Arab Struck by Earth’s Smallness : Space View Would Sober Malcontents, Prince Says

Times Science Writer

Many of the world’s problems could be solved if those who cause trouble were able to take a look at the Earth from space, a Saudi Arabian prince said Sunday, as the crew of the space shuttle Discovery prepared for landing here today.

Prince Sultan ibn Salman al Saud, 28, the first Arab to venture into space, said in a press conference from aboard the Discovery that he was struck by the smallness of the globe as the shuttle circled the Earth every 90 minutes, 220 miles above.

Prince Sultan was asked by reporters in Houston if he had any solutions to problems such as the Beirut hijacking that has left the lives of 40 Americans in peril. He suggested that if he could find the answer to that question in space, he would stay there and solve all the world’s problems.

“Looking at it from here, the trouble all over the world, not just the Middle East, looks very strange,” he said. He added that he had told the Discovery commander, Daniel C. Brandenstein, 42, that the Earth is so small that it takes “just a few minutes” for the shuttle “to travel from one end to the other of America.”


“So, I think lots of the people who are causing these problems ought to come up here and take a look,” he said.

Prince Sultan also talked with King Fahd, his uncle, in the royal palace in Saudi Arabia. Speaking in halting English, the king called the shuttle flight “a great achievement.”

Ground crews initially had trouble establishing communications between the shuttle and Fahd. But the Earth-space link finally cleared up, and Prince Sultan talked with his uncle in Arabic from Discovery’s crew cabin for nearly 10 minutes.

“We are proud of your mission,” Fahd said. “I wish to send through you my best wishes to his excellency President Reagan and the friendly American nation.”


“Thank you, sir, for your call,” Prince Sultan said. “I hope that this may be a good deed for Islam, Muslims and the Arab nation.”

Prince Sultan’s fellow foreigner in the three-nation crew, French test pilot Patrick Baudry, 39, told the world that he had managed to accomplish something that the National Aeronautics and Space Administration had said that he could not do.

Wine Taken on Flight

Baudry revealed that he had taken a bottle of wine on the flight, something NASA officials had emphatically denied.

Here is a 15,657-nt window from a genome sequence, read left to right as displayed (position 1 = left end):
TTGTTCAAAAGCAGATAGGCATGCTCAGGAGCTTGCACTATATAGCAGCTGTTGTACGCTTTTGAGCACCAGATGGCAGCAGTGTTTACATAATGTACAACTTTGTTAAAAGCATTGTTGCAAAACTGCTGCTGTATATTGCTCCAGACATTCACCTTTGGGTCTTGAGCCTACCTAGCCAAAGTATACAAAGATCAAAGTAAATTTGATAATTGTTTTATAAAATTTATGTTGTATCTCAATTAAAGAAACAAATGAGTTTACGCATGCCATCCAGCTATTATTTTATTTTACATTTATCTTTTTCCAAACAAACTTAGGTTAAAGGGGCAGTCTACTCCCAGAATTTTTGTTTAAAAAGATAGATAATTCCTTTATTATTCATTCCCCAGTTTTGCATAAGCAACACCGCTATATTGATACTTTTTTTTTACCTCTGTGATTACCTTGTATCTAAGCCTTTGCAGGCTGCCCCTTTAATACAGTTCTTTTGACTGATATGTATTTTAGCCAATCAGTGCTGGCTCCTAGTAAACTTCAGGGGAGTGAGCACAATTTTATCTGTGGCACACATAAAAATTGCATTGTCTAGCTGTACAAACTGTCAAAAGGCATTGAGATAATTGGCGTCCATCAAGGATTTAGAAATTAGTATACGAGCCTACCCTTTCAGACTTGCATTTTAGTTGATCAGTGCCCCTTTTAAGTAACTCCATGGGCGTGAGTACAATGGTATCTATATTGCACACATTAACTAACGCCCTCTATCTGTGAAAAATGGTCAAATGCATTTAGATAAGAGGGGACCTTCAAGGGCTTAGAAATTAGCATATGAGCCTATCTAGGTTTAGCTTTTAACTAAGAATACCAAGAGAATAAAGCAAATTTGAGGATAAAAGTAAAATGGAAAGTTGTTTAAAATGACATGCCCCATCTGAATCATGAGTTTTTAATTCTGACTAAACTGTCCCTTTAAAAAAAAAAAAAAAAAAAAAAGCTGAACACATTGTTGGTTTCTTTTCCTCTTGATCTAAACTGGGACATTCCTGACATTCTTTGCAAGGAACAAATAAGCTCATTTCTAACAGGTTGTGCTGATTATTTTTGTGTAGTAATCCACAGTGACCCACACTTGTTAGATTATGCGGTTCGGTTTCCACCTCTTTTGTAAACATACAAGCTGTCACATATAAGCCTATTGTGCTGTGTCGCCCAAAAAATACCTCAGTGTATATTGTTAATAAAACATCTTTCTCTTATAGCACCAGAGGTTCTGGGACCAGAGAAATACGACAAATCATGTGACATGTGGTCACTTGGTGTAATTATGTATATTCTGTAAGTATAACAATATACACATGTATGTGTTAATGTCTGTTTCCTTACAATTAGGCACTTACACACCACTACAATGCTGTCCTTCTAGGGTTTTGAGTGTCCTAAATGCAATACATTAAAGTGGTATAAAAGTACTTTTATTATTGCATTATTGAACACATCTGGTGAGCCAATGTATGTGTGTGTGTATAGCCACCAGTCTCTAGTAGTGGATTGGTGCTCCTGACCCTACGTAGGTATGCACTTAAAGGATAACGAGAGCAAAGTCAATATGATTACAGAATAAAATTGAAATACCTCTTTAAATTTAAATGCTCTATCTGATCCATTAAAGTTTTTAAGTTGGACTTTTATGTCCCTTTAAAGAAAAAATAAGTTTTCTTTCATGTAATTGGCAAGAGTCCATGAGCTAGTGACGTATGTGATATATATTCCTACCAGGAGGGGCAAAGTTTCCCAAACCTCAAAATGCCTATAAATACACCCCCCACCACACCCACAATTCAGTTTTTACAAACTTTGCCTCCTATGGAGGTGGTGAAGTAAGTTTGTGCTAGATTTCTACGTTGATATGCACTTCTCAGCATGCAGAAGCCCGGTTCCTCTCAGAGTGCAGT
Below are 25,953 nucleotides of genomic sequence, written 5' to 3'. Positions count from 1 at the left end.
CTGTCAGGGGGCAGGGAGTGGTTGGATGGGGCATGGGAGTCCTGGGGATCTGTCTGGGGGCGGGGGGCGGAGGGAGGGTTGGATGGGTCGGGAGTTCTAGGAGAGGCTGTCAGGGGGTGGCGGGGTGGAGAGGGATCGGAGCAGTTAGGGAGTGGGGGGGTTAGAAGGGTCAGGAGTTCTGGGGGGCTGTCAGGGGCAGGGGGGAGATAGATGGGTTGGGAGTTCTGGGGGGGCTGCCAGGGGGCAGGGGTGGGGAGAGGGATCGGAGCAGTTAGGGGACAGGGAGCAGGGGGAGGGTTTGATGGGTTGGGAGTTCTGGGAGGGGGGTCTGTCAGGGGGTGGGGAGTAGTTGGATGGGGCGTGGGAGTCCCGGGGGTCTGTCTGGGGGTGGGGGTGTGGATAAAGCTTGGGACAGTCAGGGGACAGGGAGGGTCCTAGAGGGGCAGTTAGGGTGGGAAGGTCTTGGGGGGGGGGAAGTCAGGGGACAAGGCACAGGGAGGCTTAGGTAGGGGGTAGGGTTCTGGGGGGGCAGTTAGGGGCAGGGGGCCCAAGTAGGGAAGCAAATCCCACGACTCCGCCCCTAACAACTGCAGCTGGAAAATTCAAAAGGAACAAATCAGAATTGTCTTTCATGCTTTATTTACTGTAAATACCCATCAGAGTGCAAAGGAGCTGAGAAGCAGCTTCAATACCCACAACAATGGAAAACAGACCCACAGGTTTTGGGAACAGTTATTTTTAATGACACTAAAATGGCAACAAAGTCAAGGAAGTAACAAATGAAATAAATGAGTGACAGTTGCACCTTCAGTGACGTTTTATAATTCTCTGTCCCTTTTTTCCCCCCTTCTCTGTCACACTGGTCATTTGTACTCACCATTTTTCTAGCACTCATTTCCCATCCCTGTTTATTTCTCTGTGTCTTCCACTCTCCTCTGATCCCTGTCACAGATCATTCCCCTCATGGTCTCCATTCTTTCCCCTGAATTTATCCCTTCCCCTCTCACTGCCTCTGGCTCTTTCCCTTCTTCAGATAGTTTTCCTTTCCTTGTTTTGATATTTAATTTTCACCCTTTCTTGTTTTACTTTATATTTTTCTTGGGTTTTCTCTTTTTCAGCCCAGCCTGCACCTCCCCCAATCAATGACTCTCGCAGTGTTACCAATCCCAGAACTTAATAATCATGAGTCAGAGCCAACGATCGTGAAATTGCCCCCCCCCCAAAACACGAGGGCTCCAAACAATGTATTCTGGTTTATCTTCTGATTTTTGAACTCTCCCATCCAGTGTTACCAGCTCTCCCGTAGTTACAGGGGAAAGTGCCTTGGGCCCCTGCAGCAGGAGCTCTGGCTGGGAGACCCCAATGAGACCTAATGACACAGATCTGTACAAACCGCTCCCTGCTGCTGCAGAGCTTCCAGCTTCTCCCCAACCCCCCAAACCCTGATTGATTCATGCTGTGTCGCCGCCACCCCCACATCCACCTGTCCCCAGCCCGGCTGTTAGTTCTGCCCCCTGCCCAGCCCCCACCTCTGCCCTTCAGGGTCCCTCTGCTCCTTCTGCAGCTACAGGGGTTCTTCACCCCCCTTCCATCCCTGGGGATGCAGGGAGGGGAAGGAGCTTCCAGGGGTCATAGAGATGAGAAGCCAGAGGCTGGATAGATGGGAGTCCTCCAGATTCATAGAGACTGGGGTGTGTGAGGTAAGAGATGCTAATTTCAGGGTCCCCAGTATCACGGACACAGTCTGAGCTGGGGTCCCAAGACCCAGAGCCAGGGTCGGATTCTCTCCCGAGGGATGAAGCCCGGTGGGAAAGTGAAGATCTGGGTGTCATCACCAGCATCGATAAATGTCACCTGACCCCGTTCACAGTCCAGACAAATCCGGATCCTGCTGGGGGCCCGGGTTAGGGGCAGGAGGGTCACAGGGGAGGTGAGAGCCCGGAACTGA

Baudry apparently slipped the wine into a bag of personal belongings that each astronaut was allowed to stow aboard the vehicle. Normally, astronauts take high school emblems and other items that can be exhibited later.

However, the personal bags were stored in an area that could not be reached by the crew, so Baudry was unable to consume the wine he had taken aboard. He said that he will drink it later, “and see if there is any change in the taste in the wine.” He suggested that a little wine and cognac would be just what shuttle crews need “for the good humor and the good quality of the work.”

A telephone hookup between Baudry and the French minister of research and technology, Hubert Curien, did not work.

French Spaceplane


At the press conference, Baudry said that his flight aboard Discovery will help in the development of the smaller spaceplane that his nation hopes to have flying by 1995.

The proposed French shuttle, Hermes, is being designed to serve as a taxi between Earth and a space station.

NASA expects to have a station in operation in 1993, and the European Space Agency is designing a module called Columbus to be attached to the space base.

Brandenstein, meanwhile, used the press conference to applaud his crew.


“The launch of three satellites for three different countries--Morelos for Mexico, Arabsat for the Arab nations and Telesat for AT&T;, a U.S. company, and the deployment and recovery of the Spartan science satellite--we were very proud of those accomplishments,” he said.

Look Forward to Home

Brandenstein also told reporters: “We look forward to wrapping it up today and coming home tomorrow.”

Prince Sultan was added to the crew to monitor the Arabsat relay station, owned by the Arab Satellite Communications Organization, a 21-nation consortium that includes the Palestine Liberation Organization.


The crew spent the rest of Sunday preparing for Discovery’s landing, scheduled for 6:12 a.m., almost one week after blasting off from the Kennedy Space Center in Florida.

Moments before the ship ended its 99th orbit, Mission Control announced that the 100th was named the “Nagel Orbit,” in honor of Discovery astronaut Steven R. Nagel, 38, who is the 100th American in space.

The flight was one of the most trouble-free of the 18 to date, with only a few secondary problems on the spacecraft.

System to Be Tested


The other members of the crew are John O. Creighton, 42, the pilot; John M. Fabian, 46, and Shannon W. Lucid, 42, mission specialists.

Meanwhile, NASA officials in Houston said Sunday that the space shuttle Challenger will blast off on a seven-day Spacelab mission July 12 to test a $60-million instrument pointing system developed by the European Space Agency.

John Cox, flight director, said that the testing of the pointer, which will carry four sun-watching instruments, is the most important aspect of the mission.

The system is to be used in 1986 on a shuttle mission designed to examine Halley’s Comet, and next month’s flight will verify whether it works as expected, Cox said.